The Act also prohibits a person from publishing, including publishing over the internet, technology in Part 1 of the DSGL (military technology) to the public or a section of the public unless the person has approval from the Minister authorising the publication. The Minister will only give approval to publish military technology if satisfied that the publication would not prejudice the security, defence or international relations of Australia. No approval is required for military technology that has already been lawfully made available to the public.
No approval or permit is required to publish technology in Part 2 of the DSGL (dual-use technology). However, the Minister or the Secretary may issue a notice prohibiting the publication of any controlled technology, including dual-use technology, if he or she reasonably believes that the publication would prejudice the security, defence or international relations of Australia. No notices have yet been issued in relation to any dual-use technology.
The rules relating to publishing controlled technology only apply where the technology is published to the public or a section of the public. Controlled technology published to a private or restricted audience is treated as an intangible supply and may require a supply permit.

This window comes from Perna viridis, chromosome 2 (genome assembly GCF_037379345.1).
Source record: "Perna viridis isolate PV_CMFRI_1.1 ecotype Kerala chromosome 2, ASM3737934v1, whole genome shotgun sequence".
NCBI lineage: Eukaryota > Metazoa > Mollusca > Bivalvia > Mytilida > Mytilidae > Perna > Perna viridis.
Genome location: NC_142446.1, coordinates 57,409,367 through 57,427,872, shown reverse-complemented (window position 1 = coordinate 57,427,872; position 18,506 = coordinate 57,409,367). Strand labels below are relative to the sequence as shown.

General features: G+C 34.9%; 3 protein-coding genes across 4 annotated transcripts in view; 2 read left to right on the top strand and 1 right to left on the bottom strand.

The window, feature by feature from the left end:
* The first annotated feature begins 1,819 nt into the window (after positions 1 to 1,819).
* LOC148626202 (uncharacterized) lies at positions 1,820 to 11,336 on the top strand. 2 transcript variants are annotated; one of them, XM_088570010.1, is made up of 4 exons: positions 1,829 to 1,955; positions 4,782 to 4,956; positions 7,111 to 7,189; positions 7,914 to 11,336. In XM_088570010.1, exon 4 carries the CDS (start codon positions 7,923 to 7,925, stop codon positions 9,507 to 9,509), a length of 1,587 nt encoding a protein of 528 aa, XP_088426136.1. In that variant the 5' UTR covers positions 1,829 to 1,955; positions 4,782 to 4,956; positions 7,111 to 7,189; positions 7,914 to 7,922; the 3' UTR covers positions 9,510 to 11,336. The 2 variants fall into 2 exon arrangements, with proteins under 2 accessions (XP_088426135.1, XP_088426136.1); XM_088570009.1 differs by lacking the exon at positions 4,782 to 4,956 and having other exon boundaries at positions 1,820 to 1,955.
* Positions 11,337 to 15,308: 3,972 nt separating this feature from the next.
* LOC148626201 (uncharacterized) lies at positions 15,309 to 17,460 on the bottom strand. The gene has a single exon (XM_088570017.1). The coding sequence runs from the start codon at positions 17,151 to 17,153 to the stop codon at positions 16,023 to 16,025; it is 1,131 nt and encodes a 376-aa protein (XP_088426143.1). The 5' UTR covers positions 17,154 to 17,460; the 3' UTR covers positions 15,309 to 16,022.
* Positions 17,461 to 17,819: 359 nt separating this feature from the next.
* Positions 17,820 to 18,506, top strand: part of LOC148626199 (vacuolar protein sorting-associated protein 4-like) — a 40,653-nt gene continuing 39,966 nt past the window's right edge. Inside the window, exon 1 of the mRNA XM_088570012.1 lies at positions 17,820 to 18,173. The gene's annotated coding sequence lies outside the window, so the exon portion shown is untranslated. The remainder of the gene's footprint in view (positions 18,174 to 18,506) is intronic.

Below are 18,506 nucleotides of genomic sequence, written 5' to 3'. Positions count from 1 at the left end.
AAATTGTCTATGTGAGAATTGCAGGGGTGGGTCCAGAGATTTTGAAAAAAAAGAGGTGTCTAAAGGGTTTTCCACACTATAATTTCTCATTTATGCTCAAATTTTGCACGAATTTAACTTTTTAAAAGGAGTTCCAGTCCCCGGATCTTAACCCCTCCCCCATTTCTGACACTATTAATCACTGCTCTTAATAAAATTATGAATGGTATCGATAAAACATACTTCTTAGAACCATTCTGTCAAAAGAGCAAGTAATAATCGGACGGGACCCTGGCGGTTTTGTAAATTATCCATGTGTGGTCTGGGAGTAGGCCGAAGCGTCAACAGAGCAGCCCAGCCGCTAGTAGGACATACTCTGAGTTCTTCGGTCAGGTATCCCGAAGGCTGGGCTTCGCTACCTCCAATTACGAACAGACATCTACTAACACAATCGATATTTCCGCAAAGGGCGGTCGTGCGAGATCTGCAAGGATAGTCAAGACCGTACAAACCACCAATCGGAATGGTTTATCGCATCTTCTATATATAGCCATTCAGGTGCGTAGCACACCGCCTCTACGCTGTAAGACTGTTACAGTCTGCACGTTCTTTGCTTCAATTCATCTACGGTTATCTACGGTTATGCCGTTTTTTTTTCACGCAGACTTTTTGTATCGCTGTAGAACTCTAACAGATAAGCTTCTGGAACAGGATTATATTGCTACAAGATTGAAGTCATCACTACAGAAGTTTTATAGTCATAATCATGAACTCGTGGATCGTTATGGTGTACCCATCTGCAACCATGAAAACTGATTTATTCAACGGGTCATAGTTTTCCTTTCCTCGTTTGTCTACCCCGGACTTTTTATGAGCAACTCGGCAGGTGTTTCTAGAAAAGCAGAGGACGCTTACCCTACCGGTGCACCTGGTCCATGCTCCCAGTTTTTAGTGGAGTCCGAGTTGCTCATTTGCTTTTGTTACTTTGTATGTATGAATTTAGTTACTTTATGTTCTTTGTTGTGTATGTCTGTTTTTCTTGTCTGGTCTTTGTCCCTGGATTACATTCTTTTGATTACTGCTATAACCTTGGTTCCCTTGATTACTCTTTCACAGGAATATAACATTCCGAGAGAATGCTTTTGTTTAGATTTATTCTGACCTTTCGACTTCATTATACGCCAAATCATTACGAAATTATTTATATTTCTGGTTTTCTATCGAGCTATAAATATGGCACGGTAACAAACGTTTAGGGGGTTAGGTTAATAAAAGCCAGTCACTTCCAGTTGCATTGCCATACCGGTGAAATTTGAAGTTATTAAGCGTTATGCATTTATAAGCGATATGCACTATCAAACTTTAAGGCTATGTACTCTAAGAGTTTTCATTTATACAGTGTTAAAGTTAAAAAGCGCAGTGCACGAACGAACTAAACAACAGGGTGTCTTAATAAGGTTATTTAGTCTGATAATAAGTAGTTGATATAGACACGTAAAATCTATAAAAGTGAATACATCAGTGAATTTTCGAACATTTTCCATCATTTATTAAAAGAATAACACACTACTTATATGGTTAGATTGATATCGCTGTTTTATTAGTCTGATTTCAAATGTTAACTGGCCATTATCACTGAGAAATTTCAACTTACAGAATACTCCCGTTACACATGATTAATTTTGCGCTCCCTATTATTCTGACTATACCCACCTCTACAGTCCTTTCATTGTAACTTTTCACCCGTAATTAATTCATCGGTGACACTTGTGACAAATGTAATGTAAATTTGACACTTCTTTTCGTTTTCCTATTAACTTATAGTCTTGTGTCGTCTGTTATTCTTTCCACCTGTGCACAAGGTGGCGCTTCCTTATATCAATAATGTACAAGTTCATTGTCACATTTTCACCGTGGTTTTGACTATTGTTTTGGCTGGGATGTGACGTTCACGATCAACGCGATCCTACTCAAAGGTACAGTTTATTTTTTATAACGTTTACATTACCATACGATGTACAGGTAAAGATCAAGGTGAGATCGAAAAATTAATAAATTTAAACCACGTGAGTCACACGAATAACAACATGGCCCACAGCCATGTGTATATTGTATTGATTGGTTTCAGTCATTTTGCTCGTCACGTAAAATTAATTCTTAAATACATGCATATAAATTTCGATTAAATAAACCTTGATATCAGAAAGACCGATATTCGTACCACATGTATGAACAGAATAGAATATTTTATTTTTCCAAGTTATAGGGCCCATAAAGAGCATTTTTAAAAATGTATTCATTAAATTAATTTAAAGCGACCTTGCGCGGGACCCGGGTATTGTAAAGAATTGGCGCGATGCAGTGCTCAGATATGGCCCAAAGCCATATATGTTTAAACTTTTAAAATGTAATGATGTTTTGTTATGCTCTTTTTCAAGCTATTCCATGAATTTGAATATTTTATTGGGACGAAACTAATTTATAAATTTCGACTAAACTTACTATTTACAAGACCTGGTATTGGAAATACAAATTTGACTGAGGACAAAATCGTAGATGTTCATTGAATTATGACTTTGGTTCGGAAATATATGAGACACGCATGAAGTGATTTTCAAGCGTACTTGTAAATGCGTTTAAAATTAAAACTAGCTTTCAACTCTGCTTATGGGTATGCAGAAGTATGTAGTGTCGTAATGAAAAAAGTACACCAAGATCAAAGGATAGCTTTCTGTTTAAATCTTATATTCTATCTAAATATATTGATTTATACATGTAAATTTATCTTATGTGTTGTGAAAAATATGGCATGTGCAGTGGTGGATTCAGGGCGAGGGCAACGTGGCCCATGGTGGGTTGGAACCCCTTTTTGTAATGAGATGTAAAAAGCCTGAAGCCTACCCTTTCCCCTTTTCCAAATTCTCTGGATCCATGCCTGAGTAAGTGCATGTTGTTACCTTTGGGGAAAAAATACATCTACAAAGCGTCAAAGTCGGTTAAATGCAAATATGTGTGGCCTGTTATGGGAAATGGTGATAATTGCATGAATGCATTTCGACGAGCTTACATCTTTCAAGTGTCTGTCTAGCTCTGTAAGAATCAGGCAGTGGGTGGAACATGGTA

For the purposes of the DTCA, a broker is a person located in Australia, or an Australian citizen or permanent resident located outside of Australia, who acts as an agent or intermediary between two or more persons located outside Australia in relation to the supply of controlled goods or technology where the person:
- receives money or a non-cash benefit for acting as a broker; or
- advances their political, religious or ideological cause by acting as a broker.
The DTCA prohibits a person from acting as a broker in relation to goods and technology in Part 1 of the DSGL (military goods and technology) unless they have a permit authorising the brokering.
No permit is required to act as a broker in relation to goods and technology in Part 2 of the DSGL (dual-use goods and technology) except where the person acting as broker knows or is reckless or negligent as to whether the goods or technology will be for a military end-use or used in a Weapons of Mass Destruction program.
REQUIREMENTS FOR PERMIT HOLDERS
Permit holders are required to comply with any conditions of their permit as well as any requirements imposed by the DTCA. This includes keeping records of any supplies or any brokering arrangements made by a permit-holder for a period of five years.
The record keeping requirements only apply to permits for the supply and brokering of controlled goods and technology. Persons who have been approved by the Minister to publish controlled military technology do not have to keep records of any publications made subject to that approval.
The DTCA is scheduled to be reviewed on or shortly after 2 April 2018 following two years of operation of the offence provisions. After this, the Act will continue to be reviewed in five-yearly intervals to ensure the regulations reflect international developments and best practice over time. These reviews will provide scope for stakeholders to advise on the financial impact of the regulation to enable further refinement as required.